In the case of the website, the client is using the original site as created by your friend. They have not copied it in order to do this.
The fact that the client has not paid as was agreed leads to contract law and not primarily to copyright law for a remedy. I agree that morally speaking the use of the site without having paid for it calls into question the validity of the implied licence, since it is also implied that the client will pay for the services supplied by your friend. I think the only other way he can exert pressure on the client to pay is to threaten to issue a take-down notice to the client's hosting service, but this is risky, and might fail either if the hosting service questions the validity of the claim (for the reasons I have outlined) or if the client can show the notice is invalid.
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cat
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PostPosted: Wed Jul 13, 2011 9:08 am    Post subject: Reply with quote

Hi Andy,
Did I understand correctly, that he needs to have a screenshot verified by an IT company, not solicitors. Would it be enough? Can he do it in Sweden or needs to be done in the UK? Many thanks in advance
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AndyJ
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PostPosted: Wed Jul 13, 2011 4:27 pm    Post subject: Reply with quote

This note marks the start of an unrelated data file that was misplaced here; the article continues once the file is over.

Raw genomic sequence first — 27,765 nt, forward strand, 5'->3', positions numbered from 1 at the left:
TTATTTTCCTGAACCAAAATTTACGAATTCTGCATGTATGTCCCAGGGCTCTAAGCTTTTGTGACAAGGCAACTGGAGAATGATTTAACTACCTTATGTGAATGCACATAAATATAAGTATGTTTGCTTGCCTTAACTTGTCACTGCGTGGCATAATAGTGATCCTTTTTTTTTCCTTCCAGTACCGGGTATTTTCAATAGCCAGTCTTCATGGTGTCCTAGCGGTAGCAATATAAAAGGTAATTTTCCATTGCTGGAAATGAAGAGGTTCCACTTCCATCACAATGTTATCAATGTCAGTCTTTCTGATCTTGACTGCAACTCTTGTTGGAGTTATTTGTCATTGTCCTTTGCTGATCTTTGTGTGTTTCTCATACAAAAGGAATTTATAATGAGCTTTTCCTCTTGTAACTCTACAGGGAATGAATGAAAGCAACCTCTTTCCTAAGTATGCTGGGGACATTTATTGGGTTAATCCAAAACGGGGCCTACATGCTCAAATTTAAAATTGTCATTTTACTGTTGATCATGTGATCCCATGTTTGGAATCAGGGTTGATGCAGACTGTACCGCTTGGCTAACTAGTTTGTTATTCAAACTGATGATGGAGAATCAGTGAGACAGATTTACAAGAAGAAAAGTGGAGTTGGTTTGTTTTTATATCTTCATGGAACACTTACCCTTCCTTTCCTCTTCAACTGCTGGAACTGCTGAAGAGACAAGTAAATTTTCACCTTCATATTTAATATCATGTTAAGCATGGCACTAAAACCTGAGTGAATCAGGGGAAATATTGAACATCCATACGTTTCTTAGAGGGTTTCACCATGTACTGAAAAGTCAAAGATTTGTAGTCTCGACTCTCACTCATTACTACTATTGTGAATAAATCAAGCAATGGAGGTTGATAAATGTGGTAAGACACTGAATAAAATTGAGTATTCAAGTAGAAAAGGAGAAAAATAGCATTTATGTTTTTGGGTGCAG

Hi Cat,
All he needs is a witness who can say that the site is currrently live and certify that the screenshot is a true likeness of the site at the time (s)he saw it. I only suggested a computer literate person might be a good idea because they can also attest to the actions necessary to show the screenshot was of the actual site. The danger of your friend using his aunt Bessie as the witness is that it might leave her evidence open to doubt if she didn't, for instance, know the difference between a live site and a Google cache version of the site. So it's not necessary to use IT professionals, but that would be preferable to aunt Bessie. Using a solicitor is a more expensive option.
The witness can be based anywhere where they have access to the internet.
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cat
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PostPosted: Wed Jul 13, 2011 5:32 pm    Post subject: Reply with quote

Thank you again, Andy,

If lets say a witness is abroad, would it mean he/she will have to come to the UK if it gets to the court? I am just trying to figure out the less expensive route.

Many thanks in advance
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AndyJ
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PostPosted: Wed Jul 13, 2011 9:56 pm    Post subject: Reply with quote